We can’t get BP pills anymore – Minister Makgato

The Minister of Health, Dorcus Makgato, has revealed that they are experiencing a challenge providing medication for some conditions. She affirmed that of late they do not have the Blood Pressure (BP) tablet because it is no longer available where their supplier bought it. Makgato was addressing a Kgotla meeting in Tonota recently, just a few weeks after the president visited the village and promised the residents that he would order Makgato to address them on what issues they have regarding her ministry.

“We are experiencing a challenge with the BP pill, it is a mixture of different pills all rolled into one, but now it is no longer available at the supplier. But, I have discussed with the relevant people within the ministry and asked them to change it as we no longer have a supplier and find an alternate one. There is is an option to find another one for the same condition maybe even a better one, so in the meantime we are working on that and we have the money, I am just waiting for them to alert me that they found an alternative medication and we will buy it,” she revealed.

She encouraged Batswana to always be optimistic when such eventualities happen and she applauded those that bought the pills for themselves when they could not find them in the clinics. Makgato pointed out that the pill costs only P12 each and encouraged his audience to desist from taking traditional medicine. “Batswana should consider continuing to help the ministry where it is challenged by buying their own medication where they can and she emphasized that they are also helping themselves.

“I have set aside an emergency budget line. In a situation where patients need medication and it is not available, health personnel should take the government vehicle, and with those funds, go and whatever medication the patient needs. People should not be turned away because medication has not been delivered from Gaborone. This I think will improve the situation,” she indicated.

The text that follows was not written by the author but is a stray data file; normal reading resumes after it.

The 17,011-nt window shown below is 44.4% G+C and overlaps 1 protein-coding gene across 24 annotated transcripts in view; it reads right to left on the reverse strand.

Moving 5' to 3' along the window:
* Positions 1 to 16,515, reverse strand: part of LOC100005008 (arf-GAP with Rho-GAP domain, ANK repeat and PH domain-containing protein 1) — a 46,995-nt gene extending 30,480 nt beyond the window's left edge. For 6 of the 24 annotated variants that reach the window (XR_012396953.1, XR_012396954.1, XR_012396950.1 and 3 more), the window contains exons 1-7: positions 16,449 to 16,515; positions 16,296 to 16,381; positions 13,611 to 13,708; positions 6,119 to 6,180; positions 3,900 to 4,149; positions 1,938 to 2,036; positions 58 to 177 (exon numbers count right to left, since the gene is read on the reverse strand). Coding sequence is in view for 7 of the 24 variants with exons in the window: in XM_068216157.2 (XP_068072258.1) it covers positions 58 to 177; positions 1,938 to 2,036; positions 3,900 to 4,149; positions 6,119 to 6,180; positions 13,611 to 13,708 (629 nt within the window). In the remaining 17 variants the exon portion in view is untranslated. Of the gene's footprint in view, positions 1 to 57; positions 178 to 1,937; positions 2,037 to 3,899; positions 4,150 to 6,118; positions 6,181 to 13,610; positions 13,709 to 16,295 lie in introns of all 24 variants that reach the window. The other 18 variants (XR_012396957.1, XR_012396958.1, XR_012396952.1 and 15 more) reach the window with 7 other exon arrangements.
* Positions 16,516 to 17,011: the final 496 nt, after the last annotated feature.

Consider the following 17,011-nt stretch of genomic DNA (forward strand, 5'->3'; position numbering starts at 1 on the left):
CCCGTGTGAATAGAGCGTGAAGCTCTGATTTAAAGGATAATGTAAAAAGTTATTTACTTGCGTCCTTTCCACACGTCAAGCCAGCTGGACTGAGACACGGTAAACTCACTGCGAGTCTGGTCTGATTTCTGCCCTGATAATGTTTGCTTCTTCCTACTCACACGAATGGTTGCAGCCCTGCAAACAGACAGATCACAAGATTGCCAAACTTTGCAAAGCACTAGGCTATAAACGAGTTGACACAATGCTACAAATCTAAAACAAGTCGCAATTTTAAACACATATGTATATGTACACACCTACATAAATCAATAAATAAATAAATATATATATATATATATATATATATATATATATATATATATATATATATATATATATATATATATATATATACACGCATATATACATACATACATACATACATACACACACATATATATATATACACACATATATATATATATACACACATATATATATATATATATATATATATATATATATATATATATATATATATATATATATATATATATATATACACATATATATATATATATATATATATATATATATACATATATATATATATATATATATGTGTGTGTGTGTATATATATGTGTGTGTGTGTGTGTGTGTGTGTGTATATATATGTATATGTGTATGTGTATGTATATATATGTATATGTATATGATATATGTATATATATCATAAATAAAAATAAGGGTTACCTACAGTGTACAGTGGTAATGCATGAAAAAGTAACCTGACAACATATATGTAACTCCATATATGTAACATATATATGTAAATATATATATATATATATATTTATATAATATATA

Makgato highlighted that she and her team at the ministry are working round the clock to ensure improved service in all aspects, also revealing that she recently arrived from Geneva where she raised US$28.6 000 from the Global Fund. She also revealed that as the Minister of Health, she has a P1.8 billion budget which she believes gives her leverage to dictate terms to suppliers. “If it means partnering with other countries and deciding on who should produce which medication, and then buy from each other at reasonable prices, so be it. Instead of buying expensive medicine from suppliers, we can come together as countries and manufacture our own pills and distribute them among ourselves, because we have the money and it is in our control, it is possible to produce for ourselves instead of settling for expensive products,” she said.

She, however, acknowledged that it was not going to be easy. She later visited the Area W Clinic in Francistown where she told the patients that, her presence is an indication that there may be problems experienced which end up compromising the service they get. She pleaded with them to give her a chance and allow her to do her work to find solutions to the problems she has learnt and seen.